Jesus appeared to his disciples again afterwards, at the sea of Tiberias, and this is how he appeared to them. Simon Peter was there, and with him were Thomas, who is also called Didymus, and Nathanael, from Cana of Galilee, and the sons of Zebedee, and two more of his disciples. Simon Peter told them, I am going out fishing; and they went out and embarked on the boat, and all that night they caught nothing. But when morning came, there was Jesus standing on the shore; only the disciples did not know that it was Jesus. Have you caught anything, friends, Jesus asked them, to season your bread with? And when they answered No, he said to them, Cast to the right of the boat, and you will have a catch. So they cast the net, and found before long they had no strength to haul it in, such a shoal of fish was in it. Whereupon the disciple whom Jesus loved said to Peter, It is the Lord. And Simon Peter, hearing him say that it was the Lord, girded up the fisherman's coat, which was all he wore, and sprang into the sea. The other disciples followed in the boat (they were not far from land, only some hundred yards away), dragging their catch in the net behind them. So they went ashore, and found a charcoal fire made there, with fish and bread cooking on it. Bring some of the fish you have just caught, Jesus said to them: and Simon Peter, going on board, hauled in the net to land. It was loaded with great fish, a hundred and fifty-three of them; and with all that number the net had not broken. When Jesus said to them, Come and break your fast, none of the disciples ventured to ask him, Who are you? knowing well that it was the Lord. So Jesus came up and took bread, which he gave to them, and fish as well. Thus Jesus appeared to his disciples a third time after his rising from the dead.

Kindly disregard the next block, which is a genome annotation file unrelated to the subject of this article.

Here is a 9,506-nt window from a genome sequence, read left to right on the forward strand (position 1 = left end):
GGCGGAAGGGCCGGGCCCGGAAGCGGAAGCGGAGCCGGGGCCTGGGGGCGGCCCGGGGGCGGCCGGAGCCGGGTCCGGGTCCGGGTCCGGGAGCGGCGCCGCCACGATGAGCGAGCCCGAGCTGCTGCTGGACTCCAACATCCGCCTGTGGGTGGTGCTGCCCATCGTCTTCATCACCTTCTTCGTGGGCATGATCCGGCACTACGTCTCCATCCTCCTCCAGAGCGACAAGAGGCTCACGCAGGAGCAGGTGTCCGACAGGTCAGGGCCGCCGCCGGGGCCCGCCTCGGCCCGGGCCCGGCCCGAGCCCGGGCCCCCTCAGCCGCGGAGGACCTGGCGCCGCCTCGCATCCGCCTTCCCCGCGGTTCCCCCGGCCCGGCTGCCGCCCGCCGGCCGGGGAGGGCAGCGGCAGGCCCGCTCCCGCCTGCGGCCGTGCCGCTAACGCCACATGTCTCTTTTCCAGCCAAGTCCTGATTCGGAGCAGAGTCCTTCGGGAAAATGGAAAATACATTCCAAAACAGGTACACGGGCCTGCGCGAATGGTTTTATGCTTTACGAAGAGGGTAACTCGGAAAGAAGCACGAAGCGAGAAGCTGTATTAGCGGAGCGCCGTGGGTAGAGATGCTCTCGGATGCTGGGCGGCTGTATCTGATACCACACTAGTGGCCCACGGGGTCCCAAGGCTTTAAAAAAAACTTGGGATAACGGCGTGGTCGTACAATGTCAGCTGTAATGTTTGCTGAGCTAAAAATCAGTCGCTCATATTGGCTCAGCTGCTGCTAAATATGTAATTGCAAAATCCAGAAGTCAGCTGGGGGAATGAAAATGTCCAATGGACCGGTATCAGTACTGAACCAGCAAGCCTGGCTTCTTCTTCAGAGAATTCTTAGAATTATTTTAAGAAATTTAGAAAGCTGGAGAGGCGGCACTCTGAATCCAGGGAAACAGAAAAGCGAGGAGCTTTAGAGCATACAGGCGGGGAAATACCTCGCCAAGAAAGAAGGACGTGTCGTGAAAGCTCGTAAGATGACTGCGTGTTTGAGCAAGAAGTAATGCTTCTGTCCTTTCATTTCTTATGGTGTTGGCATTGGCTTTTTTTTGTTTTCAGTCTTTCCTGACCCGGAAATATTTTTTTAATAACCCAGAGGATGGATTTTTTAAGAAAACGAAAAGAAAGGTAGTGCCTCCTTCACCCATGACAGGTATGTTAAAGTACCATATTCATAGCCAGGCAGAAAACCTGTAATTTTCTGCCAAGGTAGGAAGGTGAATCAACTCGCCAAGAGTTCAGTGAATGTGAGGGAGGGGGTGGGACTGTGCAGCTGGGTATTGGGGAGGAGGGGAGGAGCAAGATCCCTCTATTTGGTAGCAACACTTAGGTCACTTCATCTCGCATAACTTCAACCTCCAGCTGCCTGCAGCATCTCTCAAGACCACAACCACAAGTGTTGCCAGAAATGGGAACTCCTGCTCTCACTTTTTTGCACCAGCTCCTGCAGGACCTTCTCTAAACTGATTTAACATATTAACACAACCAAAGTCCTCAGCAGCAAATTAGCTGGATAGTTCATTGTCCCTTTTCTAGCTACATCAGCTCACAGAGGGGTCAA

Climbing over the hills the sun began to gentle the landscape teasing delicate tints and hues, hints of colour, out of the austere shadowland where they had been asleep. The see once more began to assume her living aspect as she responded ardently to the fingers of sunlight softly brushing across her undulating surface. With nothing but tiredness and aches to show for a long nights toil the Apostles would have sat in their dawn brightened boat reflecting wryly perhaps on the recent words their Master had spoken to them apart from me you can do nothing The beauty of watching day break across that Syrian Sea and their own beloved land perhaps provided some compensation for their strains strains and pains. It is of no moment just how often you have seen new day manifesting itself by land and sea. Each time seen it has a quality that entrances and enkindles hope in even the most cynical and world weary; amongst whose numbers the seven Apostles could never be counted. It may be that for a time they became wholly absorbed in watching the first dancing, sparkling encounters between cheerful sun and restless wave. If so they would have been oblivious to the man rising out of the shorelines shadows, leaving a small fire he had been tending and walking to where water and land were exchanging age old pleasantries.